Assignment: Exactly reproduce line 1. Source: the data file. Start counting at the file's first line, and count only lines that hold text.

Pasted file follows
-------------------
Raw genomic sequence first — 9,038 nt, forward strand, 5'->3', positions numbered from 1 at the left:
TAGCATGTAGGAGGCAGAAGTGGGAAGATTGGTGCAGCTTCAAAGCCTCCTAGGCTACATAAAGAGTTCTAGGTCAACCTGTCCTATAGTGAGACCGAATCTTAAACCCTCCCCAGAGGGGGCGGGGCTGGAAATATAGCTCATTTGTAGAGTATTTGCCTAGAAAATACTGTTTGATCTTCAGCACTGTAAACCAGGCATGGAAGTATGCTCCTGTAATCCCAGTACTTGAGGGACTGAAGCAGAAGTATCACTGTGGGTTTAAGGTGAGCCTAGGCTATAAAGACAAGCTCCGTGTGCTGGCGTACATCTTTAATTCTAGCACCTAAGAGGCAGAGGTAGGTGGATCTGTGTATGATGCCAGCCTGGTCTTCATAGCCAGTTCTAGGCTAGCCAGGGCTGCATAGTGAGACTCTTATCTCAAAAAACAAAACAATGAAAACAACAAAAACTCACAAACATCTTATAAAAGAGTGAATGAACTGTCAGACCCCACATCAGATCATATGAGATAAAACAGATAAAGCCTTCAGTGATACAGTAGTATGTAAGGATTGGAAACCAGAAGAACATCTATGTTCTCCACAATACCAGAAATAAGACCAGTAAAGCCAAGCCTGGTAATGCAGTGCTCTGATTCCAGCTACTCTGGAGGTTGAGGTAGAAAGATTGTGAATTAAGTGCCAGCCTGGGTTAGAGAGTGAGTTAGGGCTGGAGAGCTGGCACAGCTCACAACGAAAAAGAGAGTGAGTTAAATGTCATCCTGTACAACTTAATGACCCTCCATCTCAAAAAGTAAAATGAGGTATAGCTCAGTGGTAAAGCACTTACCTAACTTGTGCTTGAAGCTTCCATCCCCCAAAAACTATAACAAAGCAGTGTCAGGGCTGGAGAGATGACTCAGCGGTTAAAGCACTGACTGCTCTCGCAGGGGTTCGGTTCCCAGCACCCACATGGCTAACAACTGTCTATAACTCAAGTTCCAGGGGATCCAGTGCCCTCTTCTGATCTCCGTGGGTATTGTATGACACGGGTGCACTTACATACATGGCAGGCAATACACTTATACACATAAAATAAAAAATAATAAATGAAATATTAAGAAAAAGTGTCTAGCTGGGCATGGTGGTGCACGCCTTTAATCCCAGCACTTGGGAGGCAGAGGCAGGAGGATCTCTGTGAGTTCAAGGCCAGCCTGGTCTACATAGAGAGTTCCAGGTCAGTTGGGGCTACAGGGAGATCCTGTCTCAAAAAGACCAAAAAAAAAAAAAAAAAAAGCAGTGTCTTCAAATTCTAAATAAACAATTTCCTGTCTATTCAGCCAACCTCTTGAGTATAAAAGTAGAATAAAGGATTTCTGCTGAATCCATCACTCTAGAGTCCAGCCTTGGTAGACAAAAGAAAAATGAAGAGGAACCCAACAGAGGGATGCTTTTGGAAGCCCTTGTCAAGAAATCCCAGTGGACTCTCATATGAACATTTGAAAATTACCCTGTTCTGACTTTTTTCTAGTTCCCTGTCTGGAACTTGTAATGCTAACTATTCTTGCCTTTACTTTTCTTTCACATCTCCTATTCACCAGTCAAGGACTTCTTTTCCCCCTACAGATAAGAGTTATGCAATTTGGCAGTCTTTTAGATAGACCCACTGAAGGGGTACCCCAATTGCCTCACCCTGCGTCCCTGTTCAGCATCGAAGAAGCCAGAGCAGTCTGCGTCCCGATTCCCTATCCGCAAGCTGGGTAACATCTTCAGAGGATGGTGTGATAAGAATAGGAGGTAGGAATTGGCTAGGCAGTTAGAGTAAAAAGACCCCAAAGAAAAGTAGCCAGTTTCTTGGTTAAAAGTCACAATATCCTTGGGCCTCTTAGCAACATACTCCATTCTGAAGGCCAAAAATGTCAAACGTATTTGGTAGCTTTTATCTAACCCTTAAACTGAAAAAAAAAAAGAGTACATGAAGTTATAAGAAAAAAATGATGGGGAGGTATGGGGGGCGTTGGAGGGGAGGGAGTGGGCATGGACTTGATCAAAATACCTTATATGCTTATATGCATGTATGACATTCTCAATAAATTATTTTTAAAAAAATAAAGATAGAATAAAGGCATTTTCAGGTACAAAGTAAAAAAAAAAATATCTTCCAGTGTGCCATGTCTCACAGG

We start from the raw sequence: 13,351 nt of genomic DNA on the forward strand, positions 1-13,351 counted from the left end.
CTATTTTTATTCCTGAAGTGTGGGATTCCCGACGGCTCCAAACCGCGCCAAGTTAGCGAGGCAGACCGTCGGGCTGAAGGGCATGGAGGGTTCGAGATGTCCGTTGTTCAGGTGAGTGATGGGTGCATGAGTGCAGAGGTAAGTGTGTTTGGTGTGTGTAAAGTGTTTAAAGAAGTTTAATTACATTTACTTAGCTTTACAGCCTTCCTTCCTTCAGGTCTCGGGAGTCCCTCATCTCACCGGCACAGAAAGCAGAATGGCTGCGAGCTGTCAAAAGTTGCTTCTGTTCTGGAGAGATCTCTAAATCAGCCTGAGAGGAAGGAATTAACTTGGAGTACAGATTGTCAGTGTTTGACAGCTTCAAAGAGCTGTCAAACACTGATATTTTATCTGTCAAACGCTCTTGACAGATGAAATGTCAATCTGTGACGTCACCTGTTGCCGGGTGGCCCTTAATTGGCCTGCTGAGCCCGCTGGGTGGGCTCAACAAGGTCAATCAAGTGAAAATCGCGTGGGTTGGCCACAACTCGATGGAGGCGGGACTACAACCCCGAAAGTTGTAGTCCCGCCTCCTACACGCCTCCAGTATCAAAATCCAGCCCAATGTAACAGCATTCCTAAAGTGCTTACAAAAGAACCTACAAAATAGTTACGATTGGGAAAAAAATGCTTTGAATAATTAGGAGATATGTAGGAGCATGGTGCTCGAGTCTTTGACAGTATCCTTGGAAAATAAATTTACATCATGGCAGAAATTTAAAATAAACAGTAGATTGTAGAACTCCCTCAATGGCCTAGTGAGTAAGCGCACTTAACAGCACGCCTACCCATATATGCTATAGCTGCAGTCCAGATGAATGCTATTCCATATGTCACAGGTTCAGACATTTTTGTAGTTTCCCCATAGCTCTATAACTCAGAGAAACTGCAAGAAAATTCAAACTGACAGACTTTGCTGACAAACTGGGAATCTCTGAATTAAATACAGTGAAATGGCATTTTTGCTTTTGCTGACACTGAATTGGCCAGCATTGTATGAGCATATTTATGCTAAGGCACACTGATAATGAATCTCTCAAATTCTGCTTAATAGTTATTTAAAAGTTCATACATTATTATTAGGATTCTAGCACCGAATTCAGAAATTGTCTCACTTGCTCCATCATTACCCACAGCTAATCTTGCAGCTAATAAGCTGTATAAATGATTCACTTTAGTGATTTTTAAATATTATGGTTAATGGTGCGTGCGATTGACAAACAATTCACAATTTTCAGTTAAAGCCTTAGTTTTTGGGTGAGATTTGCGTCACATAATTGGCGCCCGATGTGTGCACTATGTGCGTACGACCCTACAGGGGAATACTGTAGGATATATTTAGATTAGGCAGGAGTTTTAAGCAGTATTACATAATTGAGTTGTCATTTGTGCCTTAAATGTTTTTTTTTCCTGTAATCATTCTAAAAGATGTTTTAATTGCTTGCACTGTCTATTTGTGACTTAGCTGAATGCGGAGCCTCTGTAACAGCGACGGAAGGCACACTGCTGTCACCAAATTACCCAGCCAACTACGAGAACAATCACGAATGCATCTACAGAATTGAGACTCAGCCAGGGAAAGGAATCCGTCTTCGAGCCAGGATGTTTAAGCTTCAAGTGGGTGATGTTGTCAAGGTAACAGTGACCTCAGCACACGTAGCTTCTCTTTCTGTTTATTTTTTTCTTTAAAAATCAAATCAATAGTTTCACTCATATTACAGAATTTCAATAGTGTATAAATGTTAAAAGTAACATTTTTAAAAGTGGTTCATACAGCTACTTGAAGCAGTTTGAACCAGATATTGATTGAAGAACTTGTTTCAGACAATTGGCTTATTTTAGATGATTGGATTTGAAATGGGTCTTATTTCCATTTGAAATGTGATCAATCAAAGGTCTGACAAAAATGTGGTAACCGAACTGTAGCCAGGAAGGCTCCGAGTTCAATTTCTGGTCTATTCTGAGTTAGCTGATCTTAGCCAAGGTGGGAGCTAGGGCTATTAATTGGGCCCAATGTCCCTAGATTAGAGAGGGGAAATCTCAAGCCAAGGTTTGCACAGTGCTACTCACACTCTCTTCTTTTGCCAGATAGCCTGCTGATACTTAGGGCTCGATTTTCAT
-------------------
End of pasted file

Raw genomic sequence first — 9,038 nt, forward strand, 5'->3', positions numbered from 1 at the left: